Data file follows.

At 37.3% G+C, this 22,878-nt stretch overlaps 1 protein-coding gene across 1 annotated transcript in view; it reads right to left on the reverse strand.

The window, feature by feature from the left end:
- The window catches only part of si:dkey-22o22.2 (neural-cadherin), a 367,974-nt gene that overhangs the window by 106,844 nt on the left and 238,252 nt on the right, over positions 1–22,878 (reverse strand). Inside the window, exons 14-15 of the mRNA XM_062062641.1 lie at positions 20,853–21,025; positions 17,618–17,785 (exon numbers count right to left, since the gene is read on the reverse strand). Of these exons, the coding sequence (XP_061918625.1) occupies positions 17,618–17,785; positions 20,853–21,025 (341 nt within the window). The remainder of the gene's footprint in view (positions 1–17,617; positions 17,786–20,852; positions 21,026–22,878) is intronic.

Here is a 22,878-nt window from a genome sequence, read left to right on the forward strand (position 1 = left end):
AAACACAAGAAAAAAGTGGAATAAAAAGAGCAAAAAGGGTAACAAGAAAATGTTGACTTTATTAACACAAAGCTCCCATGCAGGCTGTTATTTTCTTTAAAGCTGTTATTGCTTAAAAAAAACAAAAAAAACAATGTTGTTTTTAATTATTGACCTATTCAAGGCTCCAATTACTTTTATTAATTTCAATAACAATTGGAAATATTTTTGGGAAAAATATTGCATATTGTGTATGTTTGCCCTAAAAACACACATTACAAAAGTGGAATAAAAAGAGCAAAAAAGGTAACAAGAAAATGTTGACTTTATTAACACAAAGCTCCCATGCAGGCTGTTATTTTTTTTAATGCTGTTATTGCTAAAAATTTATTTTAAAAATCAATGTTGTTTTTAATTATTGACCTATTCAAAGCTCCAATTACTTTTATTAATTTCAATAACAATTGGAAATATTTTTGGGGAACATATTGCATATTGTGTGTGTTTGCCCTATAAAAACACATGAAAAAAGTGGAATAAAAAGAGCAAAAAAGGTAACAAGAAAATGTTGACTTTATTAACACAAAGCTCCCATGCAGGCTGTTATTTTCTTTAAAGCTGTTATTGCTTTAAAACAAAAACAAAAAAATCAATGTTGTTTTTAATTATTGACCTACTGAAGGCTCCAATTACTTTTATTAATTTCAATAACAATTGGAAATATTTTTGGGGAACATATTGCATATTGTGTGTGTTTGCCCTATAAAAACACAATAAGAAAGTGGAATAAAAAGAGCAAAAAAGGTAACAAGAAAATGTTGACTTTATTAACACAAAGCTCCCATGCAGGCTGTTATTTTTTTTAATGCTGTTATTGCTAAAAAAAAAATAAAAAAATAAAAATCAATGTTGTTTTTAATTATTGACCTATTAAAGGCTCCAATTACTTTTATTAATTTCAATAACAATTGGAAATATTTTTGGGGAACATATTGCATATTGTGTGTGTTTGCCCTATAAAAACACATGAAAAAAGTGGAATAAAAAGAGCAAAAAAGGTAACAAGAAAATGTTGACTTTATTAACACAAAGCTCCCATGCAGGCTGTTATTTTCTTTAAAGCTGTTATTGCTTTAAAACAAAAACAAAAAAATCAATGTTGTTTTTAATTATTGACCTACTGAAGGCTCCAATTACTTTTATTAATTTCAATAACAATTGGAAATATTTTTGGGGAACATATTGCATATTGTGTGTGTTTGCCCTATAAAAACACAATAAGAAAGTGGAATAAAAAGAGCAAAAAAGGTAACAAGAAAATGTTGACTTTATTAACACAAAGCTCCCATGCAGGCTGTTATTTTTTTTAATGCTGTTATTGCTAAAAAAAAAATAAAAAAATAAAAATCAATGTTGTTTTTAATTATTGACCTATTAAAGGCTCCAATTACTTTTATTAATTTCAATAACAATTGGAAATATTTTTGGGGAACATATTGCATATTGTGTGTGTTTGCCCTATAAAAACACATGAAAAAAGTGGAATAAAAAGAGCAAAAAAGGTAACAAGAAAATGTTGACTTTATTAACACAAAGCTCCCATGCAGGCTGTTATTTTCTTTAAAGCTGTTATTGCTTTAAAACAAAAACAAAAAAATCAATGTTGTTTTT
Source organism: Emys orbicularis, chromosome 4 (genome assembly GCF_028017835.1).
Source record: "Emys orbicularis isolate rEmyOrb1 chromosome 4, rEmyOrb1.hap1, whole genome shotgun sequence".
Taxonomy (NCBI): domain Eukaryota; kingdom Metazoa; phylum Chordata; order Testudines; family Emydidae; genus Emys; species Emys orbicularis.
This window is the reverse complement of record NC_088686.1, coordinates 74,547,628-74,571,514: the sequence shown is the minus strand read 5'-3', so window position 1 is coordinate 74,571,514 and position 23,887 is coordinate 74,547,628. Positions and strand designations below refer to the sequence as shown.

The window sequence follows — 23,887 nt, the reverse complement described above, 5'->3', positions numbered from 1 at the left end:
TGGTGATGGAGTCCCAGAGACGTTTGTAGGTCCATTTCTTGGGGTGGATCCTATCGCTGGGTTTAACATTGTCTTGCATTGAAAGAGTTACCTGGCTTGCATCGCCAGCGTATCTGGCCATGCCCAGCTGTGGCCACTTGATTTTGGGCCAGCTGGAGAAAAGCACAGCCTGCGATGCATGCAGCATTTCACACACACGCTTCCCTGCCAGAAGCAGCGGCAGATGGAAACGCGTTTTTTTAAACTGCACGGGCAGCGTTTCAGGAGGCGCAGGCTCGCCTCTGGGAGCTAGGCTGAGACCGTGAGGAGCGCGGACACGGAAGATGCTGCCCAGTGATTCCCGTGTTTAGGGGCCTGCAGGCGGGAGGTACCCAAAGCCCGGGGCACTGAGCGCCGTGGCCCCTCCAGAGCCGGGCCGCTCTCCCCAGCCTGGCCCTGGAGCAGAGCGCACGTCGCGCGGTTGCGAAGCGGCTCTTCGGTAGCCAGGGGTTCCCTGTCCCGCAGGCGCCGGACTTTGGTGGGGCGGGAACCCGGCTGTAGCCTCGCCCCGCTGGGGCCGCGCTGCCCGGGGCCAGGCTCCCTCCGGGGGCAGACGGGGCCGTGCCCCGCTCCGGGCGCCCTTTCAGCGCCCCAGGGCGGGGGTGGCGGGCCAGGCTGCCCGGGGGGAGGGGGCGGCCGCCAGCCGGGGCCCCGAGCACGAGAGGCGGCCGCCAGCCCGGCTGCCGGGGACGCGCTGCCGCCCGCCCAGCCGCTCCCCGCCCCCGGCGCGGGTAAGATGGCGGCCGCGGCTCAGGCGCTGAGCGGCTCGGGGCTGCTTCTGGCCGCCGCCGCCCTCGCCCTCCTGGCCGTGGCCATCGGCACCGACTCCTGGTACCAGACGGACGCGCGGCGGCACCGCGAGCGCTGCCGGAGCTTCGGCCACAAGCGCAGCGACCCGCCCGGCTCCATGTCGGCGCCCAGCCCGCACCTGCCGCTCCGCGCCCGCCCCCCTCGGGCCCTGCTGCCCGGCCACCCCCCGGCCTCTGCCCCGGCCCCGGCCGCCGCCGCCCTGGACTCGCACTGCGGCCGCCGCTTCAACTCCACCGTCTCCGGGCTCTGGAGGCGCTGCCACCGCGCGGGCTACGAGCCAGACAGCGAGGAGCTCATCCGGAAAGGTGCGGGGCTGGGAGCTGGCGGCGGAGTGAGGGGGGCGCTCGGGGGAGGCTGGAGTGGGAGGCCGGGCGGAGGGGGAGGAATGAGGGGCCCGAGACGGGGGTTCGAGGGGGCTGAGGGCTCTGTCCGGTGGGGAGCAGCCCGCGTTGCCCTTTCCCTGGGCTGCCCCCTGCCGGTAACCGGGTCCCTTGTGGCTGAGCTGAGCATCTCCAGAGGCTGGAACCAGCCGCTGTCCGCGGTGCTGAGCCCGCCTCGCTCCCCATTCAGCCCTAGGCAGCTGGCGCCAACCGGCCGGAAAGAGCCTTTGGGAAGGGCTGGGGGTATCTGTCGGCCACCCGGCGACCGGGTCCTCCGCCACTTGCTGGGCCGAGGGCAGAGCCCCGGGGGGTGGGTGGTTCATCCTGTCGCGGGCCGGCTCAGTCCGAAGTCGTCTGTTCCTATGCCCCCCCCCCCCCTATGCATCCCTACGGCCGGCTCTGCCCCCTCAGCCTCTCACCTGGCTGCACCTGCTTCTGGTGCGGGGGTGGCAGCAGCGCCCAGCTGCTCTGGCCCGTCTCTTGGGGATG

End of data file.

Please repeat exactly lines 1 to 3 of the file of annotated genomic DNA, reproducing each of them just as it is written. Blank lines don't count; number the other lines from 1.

At 37.3% G+C, this 22,878-nt stretch overlaps 1 protein-coding gene across 1 annotated transcript in view; it reads right to left on the reverse strand.

The window, feature by feature from the left end:
- The window catches only part of si:dkey-22o22.2 (neural-cadherin), a 367,974-nt gene that overhangs the window by 106,844 nt on the left and 238,252 nt on the right, over positions 1–22,878 (reverse strand). Inside the window, exons 14-15 of the mRNA XM_062062641.1 lie at positions 20,853–21,025; positions 17,618–17,785 (exon numbers count right to left, since the gene is read on the reverse strand). Of these exons, the coding sequence (XP_061918625.1) occupies positions 17,618–17,785; positions 20,853–21,025 (341 nt within the window). The remainder of the gene's footprint in view (positions 1–17,617; positions 17,786–20,852; positions 21,026–22,878) is intronic.